Elinormal brings two distinct characters to life. They unfold in such a charming and creative way, making you want to walk through the park together hoping to learn more. I love the way the Kate truly understands preteens, their angst and inner conflict as well as the magic that can happen in the middle of it all. I especially enjoyed the way poetry has been worked with such finesse into the narrative climaxing at the art faire. Elinormal will enchant its readers and make them want to discuss it right away with a loved one. I can’t wait to share it with my daughter and granddaughter.

  6. Mary D

    As a middle grades teacher, I read many young adult novels and appreciate a new author who speaks to her audience so authentically. The character development is excellent in Elinormal, and I think young readers will see themselves in the mother-daughter relationship and the internal struggle of the title character. I loved Elinor and was drawn into her world and her heart. I felt every anxious moment, and cheered for her journey of growth. I’ll share this book with my students.

  7. Emily

    I loved Elinormal! I read a lot of sci-fi, fantasy, and afrofuturism and this book had just a touch of magic that kept me engaged – it was truly a delightful page-turner. I would recommend this book to people of all ages, Kate McCarroll Moore writes with a clarity and humor that captivates. I was able to picture each character she introduces, and was struck by the ways that she brings each person to life on the page.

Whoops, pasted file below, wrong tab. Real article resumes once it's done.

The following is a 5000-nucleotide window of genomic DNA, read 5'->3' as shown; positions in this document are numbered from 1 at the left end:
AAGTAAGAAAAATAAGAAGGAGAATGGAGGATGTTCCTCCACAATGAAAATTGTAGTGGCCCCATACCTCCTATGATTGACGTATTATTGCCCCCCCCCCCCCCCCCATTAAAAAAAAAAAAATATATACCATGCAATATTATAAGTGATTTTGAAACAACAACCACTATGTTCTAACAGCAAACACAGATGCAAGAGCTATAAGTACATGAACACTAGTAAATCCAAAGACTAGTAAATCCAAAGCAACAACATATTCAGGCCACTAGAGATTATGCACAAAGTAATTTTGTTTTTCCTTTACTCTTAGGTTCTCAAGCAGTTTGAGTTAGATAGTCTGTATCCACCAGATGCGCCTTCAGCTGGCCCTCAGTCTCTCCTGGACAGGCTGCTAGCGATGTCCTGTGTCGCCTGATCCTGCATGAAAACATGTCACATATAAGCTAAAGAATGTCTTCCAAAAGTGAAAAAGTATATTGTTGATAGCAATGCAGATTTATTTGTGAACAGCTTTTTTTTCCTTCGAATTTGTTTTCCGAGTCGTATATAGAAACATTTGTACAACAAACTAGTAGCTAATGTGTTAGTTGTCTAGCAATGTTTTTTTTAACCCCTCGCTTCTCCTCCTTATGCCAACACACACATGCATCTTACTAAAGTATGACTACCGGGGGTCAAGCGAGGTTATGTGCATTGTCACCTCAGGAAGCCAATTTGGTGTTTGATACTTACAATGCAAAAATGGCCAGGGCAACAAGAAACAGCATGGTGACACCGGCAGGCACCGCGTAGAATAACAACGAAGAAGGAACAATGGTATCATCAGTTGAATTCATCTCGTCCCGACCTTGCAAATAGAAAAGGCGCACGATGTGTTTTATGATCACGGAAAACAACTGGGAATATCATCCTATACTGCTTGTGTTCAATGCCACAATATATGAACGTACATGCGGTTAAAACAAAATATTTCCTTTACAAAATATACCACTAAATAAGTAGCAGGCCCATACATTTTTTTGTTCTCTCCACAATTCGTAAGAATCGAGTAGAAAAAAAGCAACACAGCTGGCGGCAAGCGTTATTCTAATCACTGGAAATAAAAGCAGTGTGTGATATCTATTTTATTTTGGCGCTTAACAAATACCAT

Elinor Malcolm discovers parts of herself in this first book, through connections to the world around her, the people she knows and those she meets, and through identifying things that don’t bring her joy. I’m already excited to see what is in store for her as the story continues!

  8. Susan Dobrodt

    This is a story about a young girl’s struggle to find the courage to be herself and to find a friend. Your heart will ache for Ellinor as she faces her workaholic attorney mother who, though she wants the best for her daughter, is so self absorbed she is completely unaware of Elinor’s true personality and desires. And you’ll cheer Elinor on as she haltingly begins to understand herself and to make friends.

    This story is one for tweens and parents to read together, for a mother daughter book club or one for your middle grader to read on their own. ELINORMAL is less than 200 pages long and written in short chapters, which encourages readers who might be overwhelmed by a longer book. But it’s also a book which will be enjoyed by anyone who reads Elinor’s story.

  9. Mother Daughter Book Club

    Eleven-year-old Elinor Malcolm feels the pressure of living up to her parents’ expectations. Especially those of her mom, a high-profile lawyer in New York City. Enrolled in a ballet school she doesn’t want to attend, Elinor takes to skipping out to avoid the embarrassment of not fitting in. That’s when she meets a girl unlike any she’s ever known.

    Indira is a free spirit who seems to know what Elinor needs when she needs it. She teaches Elinor about meditating to find strength and calmness, and she encourages Elinor to fess up about her deception. But Elinor keeps avoiding the big issues until she can’t any more.

    Elinormal by Kate McCarroll Moore is a story about finding yourself and pursuing what’s important to you as opposed to living someone else’s dream. Elinor avoids trouble by lying, and the more things she lies about the more she has to hide. Eventually, she has to face what she’s trying to avoid and tell her parents what she wants even if it doesn’t match up with what they want for her.

    Elinor is a likeable character, and young readers aged 9 to 13 should enjoy following along as her story unfolds.

    The publisher provided me with a copy of this title in exchange for my honest review.